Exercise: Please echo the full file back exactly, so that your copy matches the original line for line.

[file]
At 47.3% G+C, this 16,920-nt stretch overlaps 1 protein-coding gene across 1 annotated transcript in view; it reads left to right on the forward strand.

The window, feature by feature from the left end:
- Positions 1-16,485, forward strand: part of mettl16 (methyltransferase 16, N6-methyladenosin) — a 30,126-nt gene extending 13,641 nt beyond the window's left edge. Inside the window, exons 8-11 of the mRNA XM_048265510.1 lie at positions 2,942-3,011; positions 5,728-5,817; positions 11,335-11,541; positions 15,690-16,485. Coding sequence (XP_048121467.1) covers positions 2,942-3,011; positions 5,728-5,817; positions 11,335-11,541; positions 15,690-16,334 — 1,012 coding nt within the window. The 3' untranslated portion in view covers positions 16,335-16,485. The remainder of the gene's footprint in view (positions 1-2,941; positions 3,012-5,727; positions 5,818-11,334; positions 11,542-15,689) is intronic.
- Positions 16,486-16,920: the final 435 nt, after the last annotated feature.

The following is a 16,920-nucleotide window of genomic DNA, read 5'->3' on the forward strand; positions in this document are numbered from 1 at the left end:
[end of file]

At 47.3% G+C, this 16,920-nt stretch overlaps 1 protein-coding gene across 1 annotated transcript in view; it reads left to right on the forward strand.

The window, feature by feature from the left end:
- Positions 1-16,485, forward strand: part of mettl16 (methyltransferase 16, N6-methyladenosin) — a 30,126-nt gene extending 13,641 nt beyond the window's left edge. Inside the window, exons 8-11 of the mRNA XM_048265510.1 lie at positions 2,942-3,011; positions 5,728-5,817; positions 11,335-11,541; positions 15,690-16,485. Coding sequence (XP_048121467.1) covers positions 2,942-3,011; positions 5,728-5,817; positions 11,335-11,541; positions 15,690-16,334 — 1,012 coding nt within the window. The 3' untranslated portion in view covers positions 16,335-16,485. The remainder of the gene's footprint in view (positions 1-2,941; positions 3,012-5,727; positions 5,818-11,334; positions 11,542-15,689) is intronic.
- Positions 16,486-16,920: the final 435 nt, after the last annotated feature.

The following is a 16,920-nucleotide window of genomic DNA, read 5'->3' on the forward strand; positions in this document are numbered from 1 at the left end: